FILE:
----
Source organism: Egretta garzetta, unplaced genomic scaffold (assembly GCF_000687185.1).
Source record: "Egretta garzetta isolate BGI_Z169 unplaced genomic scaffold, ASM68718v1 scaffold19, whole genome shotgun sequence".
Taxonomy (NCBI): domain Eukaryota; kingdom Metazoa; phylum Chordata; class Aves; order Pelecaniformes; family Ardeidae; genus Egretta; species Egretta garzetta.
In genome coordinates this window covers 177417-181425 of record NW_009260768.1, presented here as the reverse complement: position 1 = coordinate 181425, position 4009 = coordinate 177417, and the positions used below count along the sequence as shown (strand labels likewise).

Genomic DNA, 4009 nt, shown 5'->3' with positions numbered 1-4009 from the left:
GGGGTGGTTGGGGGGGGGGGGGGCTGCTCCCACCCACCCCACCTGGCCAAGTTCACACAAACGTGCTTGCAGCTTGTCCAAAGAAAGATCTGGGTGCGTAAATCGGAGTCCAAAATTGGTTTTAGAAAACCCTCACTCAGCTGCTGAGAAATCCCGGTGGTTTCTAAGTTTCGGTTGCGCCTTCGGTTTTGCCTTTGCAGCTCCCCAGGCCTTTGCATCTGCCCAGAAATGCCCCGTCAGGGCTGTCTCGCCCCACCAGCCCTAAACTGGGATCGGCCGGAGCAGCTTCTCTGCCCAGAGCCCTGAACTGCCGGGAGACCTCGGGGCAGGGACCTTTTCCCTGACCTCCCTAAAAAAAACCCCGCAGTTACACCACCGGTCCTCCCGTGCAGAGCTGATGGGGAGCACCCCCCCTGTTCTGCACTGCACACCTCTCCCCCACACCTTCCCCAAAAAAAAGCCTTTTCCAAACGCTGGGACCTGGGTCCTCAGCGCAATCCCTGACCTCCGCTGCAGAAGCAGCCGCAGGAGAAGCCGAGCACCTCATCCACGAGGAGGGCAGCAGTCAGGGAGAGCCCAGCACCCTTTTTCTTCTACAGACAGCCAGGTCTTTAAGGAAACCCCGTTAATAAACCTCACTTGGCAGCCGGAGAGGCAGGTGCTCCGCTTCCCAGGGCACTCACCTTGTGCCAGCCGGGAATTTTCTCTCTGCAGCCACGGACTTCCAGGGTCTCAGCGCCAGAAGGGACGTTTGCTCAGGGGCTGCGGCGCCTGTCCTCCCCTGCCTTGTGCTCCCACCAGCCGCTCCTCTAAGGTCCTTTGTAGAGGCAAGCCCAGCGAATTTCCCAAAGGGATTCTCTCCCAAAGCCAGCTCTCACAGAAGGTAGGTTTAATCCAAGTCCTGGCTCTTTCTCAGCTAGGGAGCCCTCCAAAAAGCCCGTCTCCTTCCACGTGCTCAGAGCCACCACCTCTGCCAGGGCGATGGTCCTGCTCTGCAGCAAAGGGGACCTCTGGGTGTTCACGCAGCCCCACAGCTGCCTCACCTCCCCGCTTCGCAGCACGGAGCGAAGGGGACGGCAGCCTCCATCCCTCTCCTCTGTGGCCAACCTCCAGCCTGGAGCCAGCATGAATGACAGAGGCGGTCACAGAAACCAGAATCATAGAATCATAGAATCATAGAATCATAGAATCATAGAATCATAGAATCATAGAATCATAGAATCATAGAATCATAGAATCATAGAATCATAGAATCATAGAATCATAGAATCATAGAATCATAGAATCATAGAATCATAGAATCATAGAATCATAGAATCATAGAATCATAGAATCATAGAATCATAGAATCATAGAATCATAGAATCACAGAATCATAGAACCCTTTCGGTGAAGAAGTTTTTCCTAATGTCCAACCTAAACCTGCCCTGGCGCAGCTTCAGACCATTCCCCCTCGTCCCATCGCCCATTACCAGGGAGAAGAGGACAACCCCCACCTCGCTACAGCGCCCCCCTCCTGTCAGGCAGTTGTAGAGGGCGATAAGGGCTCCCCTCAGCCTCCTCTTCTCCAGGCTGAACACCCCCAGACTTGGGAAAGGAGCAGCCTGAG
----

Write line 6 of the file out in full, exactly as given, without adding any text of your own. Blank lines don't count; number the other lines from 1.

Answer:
GGGGTGGTTGGGGGGGGGGGGGGCTGCTCCCACCCACCCCACCTGGCCAAGTTCACACAAACGTGCTTGCAGCTTGTCCAAAGAAAGATCTGGGTGCGTAAATCGGAGTCCAAAATTGGTTTTAGAAAACCCTCACTCAGCTGCTGAGAAATCCCGGTGGTTTCTAAGTTTCGGTTGCGCCTTCGGTTTTGCCTTTGCAGCTCCCCAGGCCTTTGCATCTGCCCAGAAATGCCCCGTCAGGGCTGTCTCGCCCCACCAGCCCTAAACTGGGATCGGCCGGAGCAGCTTCTCTGCCCAGAGCCCTGAACTGCCGGGAGACCTCGGGGCAGGGACCTTTTCCCTGACCTCCCTAAAAAAAACCCCGCAGTTACACCACCGGTCCTCCCGTGCAGAGCTGATGGGGAGCACCCCCCCTGTTCTGCACTGCACACCTCTCCCCCACACCTTCCCCAAAAAAAAGCCTTTTCCAAACGCTGGGACCTGGGTCCTCAGCGCAATCCCTGACCTCCGCTGCAGAAGCAGCCGCAGGAGAAGCCGAGCACCTCATCCACGAGGAGGGCAGCAGTCAGGGAGAGCCCAGCACCCTTTTTCTTCTACAGACAGCCAGGTCTTTAAGGAAACCCCGTTAATAAACCTCACTTGGCAGCCGGAGAGGCAGGTGCTCCGCTTCCCAGGGCACTCACCTTGTGCCAGCCGGGAATTTTCTCTCTGCAGCCACGGACTTCCAGGGTCTCAGCGCCAGAAGGGACGTTTGCTCAGGGGCTGCGGCGCCTGTCCTCCCCTGCCTTGTGCTCCCACCAGCCGCTCCTCTAAGGTCCTTTGTAGAGGCAAGCCCAGCGAATTTCCCAAAGGGATTCTCTCCCAAAGCCAGCTCTCACAGAAGGTAGGTTTAATCCAAGTCCTGGCTCTTTCTCAGCTAGGGAGCCCTCCAAAAAGCCCGTCTCCTTCCACGTGCTCAGAGCCACCACCTCTGCCAGGGCGATGGTCCTGCTCTGCAGCAAAGGGGACCTCTGGGTGTTCACGCAGCCCCACAGCTGCCTCACCTCCCCGCTTCGCAGCACGGAGCGAAGGGGACGGCAGCCTCCATCCCTCTCCTCTGTGGCCAACCTCCAGCCTGGAGCCAGCATGAATGACAGAGGCGGTCACAGAAACCAGAATCATAGAATCATAGAATCATAGAATCATAGAATCATAGAATCATAGAATCATAGAATCATAGAATCATAGAATCATAGAATCATAGAATCATAGAATCATAGAATCATAGAATCATAGAATCATAGAATCATAGAATCATAGAATCATAGAATCATAGAATCATAGAATCATAGAATCATAGAATCATAGAATCATAGAATCATAGAATCACAGAATCATAGAACCCTTTCGGTGAAGAAGTTTTTCCTAATGTCCAACCTAAACCTGCCCTGGCGCAGCTTCAGACCATTCCCCCTCGTCCCATCGCCCATTACCAGGGAGAAGAGGACAACCCCCACCTCGCTACAGCGCCCCCCTCCTGTCAGGCAGTTGTAGAGGGCGATAAGGGCTCCCCTCAGCCTCCTCTTCTCCAGGCTGAACACCCCCAGACTTGGGAAAGGAGCAGCCTGAG